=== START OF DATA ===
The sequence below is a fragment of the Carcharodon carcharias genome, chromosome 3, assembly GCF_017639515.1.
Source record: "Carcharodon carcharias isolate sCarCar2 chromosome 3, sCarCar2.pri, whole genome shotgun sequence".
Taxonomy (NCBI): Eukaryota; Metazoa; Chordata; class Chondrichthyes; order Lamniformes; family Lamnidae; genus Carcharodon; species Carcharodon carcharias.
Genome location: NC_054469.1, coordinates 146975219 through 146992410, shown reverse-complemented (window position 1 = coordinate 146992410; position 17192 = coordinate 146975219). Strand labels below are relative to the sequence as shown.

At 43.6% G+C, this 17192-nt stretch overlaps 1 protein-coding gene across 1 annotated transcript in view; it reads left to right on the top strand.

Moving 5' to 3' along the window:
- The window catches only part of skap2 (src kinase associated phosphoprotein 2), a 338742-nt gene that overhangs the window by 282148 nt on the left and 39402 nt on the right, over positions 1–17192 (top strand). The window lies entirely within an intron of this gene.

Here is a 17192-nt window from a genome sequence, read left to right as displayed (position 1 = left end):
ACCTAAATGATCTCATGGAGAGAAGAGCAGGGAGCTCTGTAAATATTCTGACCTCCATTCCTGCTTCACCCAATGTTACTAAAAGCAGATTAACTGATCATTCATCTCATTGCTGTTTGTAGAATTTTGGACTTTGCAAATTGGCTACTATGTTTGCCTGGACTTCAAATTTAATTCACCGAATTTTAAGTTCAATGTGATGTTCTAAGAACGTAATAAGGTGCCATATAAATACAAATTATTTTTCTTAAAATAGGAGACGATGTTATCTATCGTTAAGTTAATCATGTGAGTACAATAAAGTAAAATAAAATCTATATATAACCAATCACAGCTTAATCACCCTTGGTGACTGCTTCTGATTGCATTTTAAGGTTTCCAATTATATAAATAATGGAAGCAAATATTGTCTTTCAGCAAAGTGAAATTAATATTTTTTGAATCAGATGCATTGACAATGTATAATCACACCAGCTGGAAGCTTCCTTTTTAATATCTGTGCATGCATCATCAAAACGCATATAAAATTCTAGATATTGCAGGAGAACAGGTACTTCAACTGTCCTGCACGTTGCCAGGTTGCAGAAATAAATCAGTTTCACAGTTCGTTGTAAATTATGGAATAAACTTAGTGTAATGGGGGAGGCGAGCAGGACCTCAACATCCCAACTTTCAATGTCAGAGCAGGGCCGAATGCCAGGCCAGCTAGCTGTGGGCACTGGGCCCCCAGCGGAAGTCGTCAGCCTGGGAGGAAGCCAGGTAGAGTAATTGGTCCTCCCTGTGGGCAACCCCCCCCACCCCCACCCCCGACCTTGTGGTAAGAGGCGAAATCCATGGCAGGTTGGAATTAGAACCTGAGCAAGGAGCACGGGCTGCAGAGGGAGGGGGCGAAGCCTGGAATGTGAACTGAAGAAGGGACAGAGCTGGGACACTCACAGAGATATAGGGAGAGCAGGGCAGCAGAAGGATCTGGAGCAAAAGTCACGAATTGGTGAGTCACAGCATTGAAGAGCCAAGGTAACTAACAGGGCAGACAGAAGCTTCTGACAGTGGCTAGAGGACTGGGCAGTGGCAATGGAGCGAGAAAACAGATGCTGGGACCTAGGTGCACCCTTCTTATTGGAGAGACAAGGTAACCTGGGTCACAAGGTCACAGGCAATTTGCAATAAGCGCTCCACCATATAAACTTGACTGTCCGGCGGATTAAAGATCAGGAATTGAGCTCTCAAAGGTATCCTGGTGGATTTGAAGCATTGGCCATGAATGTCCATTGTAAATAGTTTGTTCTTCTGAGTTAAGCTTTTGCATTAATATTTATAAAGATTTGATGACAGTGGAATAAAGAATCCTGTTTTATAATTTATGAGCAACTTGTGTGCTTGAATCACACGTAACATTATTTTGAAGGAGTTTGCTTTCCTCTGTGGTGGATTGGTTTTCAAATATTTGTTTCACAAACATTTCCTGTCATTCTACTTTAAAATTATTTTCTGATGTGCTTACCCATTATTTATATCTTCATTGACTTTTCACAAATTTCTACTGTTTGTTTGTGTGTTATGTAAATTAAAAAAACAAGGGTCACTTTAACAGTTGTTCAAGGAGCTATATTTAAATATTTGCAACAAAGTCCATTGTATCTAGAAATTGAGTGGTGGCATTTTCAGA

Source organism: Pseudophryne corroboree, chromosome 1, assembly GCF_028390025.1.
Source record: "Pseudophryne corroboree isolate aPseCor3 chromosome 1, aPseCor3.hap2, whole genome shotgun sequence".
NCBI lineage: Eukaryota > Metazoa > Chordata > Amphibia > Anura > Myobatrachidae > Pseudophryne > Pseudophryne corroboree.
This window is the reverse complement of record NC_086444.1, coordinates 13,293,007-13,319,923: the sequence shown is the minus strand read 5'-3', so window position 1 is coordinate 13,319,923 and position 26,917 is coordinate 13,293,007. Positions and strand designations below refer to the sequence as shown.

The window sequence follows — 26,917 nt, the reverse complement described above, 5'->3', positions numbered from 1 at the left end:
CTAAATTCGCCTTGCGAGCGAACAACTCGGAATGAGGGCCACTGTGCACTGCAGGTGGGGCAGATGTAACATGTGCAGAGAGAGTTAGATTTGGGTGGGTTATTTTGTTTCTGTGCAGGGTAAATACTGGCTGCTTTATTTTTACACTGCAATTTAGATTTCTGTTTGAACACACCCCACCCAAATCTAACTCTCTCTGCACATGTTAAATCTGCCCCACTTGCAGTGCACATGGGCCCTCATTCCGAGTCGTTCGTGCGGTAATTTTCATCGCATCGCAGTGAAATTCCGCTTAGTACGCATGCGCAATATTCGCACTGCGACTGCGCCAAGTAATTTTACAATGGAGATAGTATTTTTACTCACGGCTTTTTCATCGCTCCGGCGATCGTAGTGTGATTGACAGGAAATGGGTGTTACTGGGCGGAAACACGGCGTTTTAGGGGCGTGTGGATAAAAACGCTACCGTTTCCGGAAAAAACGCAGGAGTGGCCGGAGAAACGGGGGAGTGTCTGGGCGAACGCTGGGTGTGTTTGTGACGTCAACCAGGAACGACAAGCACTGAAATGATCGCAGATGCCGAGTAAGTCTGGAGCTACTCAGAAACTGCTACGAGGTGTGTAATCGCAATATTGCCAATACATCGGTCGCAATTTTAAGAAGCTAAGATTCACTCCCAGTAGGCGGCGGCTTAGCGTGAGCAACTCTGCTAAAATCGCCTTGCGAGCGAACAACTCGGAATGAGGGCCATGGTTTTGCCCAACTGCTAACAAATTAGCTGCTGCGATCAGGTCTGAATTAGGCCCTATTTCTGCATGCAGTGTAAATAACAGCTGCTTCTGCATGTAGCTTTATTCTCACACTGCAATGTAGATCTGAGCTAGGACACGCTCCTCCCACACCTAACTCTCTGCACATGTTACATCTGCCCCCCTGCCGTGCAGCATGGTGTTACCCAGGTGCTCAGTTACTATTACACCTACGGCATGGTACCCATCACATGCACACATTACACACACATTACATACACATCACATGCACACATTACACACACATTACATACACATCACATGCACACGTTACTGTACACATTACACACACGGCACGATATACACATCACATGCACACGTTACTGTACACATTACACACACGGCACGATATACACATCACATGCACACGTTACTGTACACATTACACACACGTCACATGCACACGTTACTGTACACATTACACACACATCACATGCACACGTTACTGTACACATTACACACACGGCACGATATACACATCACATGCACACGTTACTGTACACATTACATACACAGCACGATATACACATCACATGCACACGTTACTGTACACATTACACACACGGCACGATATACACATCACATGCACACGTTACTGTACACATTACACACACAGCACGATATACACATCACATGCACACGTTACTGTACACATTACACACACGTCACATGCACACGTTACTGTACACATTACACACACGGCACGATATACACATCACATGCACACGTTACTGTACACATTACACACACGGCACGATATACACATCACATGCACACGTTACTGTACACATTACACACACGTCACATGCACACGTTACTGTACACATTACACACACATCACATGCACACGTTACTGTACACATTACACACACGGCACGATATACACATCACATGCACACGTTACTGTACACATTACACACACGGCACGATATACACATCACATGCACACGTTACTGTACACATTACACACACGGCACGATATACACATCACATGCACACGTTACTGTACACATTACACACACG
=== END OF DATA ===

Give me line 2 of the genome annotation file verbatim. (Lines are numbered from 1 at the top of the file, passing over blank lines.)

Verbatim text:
Source record: "Carcharodon carcharias isolate sCarCar2 chromosome 3, sCarCar2.pri, whole genome shotgun sequence".